When the Hennepin History Museum's marketing team woke up Saturday morning, they browsed their emails and checked Facebook. They've been promoting a number of upcoming events, including a fireside chat on March 8 about historian Elizabeth Dorsey Hatle's book, The Ku Klux Klan in Minnesota, which chronicles a former governor's successful prosecution of Minneapolis Klansmen in the 1920s.
Apparently, that topic was a tad edgy for Facebook.
The events page that museum staff created for the author talk had disappeared, substituted with a big warning for "violating community standards." Facebook also shut down the history museum's official page for several hours before staff launched a temporary reboot.
"We think it's really an overreach of their censor thing that just the name itself would trigger the entire closing down of the site. It seems really excessive," says museum director Cedar Imboden Phillips.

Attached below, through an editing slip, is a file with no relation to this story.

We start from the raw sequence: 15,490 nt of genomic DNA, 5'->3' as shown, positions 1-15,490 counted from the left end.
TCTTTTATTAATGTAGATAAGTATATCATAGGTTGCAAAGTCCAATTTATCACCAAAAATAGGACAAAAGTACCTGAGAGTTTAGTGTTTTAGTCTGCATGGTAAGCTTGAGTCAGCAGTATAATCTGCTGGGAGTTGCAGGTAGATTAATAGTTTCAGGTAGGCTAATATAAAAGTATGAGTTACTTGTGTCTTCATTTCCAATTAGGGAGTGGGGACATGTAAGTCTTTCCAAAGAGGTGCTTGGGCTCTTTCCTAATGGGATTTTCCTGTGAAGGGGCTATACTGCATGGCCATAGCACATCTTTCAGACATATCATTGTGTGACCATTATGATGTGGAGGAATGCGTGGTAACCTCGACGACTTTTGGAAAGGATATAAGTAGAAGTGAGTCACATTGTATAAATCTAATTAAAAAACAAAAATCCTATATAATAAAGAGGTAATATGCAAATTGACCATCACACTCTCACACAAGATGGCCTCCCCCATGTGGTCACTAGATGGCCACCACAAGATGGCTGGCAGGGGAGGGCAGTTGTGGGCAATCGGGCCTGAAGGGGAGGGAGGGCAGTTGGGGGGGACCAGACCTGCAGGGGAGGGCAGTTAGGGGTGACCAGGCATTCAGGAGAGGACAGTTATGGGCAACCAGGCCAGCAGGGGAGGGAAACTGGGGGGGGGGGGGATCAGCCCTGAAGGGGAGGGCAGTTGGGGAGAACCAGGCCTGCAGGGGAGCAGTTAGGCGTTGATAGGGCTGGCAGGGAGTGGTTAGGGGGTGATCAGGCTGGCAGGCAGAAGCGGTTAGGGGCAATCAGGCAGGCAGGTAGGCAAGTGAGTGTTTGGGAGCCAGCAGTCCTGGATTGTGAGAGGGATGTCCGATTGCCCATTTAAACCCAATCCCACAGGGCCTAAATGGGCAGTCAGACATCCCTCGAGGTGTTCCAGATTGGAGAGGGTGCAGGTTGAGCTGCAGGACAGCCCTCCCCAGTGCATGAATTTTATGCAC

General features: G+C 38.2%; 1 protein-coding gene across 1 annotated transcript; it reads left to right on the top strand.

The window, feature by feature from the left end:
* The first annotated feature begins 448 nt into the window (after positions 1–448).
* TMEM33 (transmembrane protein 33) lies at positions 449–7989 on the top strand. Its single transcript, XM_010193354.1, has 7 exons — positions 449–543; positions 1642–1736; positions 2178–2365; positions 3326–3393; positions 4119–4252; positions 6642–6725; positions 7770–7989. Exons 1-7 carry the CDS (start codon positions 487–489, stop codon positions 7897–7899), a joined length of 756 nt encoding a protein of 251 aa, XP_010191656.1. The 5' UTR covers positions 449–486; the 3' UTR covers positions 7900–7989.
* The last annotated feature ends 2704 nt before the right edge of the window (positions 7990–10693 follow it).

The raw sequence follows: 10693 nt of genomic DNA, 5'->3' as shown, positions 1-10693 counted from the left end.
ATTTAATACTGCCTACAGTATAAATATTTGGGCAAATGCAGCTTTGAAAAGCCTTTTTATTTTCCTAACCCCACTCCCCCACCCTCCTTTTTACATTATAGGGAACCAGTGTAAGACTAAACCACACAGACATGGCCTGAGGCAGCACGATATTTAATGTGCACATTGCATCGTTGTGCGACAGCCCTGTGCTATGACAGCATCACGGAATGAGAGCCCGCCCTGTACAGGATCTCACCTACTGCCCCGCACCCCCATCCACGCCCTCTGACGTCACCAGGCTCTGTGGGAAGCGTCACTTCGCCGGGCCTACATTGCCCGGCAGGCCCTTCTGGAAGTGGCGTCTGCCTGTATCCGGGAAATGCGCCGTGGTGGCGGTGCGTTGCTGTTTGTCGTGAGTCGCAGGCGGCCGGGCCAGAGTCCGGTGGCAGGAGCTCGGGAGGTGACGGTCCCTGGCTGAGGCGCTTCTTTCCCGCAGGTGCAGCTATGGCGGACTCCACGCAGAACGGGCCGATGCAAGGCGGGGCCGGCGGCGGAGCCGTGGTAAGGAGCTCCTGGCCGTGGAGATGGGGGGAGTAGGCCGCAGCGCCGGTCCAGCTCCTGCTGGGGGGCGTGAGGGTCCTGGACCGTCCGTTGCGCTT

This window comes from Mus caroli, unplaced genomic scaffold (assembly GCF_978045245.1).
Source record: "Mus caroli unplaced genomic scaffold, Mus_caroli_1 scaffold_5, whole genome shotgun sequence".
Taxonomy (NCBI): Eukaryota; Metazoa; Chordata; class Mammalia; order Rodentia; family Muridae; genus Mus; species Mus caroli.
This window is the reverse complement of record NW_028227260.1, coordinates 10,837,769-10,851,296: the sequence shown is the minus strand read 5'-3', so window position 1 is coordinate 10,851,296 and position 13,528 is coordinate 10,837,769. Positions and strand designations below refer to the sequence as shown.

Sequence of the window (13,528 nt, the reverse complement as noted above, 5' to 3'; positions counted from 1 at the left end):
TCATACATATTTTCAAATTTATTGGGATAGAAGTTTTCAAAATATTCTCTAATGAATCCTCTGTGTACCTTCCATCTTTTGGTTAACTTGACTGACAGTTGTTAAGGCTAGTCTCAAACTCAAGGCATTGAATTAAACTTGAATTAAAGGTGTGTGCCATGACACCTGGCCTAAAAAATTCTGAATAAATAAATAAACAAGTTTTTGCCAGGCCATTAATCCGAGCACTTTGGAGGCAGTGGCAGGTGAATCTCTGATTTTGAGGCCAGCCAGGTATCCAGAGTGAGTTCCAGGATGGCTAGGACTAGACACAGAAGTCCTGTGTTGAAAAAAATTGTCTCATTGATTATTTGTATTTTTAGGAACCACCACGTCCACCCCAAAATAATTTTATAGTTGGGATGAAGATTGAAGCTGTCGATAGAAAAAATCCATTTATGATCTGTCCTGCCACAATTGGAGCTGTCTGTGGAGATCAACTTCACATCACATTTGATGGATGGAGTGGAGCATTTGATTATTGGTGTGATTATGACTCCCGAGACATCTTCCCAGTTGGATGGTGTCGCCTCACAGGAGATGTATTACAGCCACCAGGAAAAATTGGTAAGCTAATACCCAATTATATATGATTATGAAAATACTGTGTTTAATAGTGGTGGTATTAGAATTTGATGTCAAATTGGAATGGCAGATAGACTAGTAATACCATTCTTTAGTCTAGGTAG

This is likely just a case of some misfiring algorithm buried deep in Facebook's security features, and not some color-blind ploy to redact all the N-words from Huckleberry Finn. On the bright side, now that the Hennepin History Museum's page is back up, it's already received a few more likes and RSVPs. Phillips says she's excited to have a full house for the March 8 talk.
"It's really just a scholarly approach. A lot of people in Minnesota don't realize ... they think of racism as just something that happens in the South and they don't realize there's a long history of that here as well."
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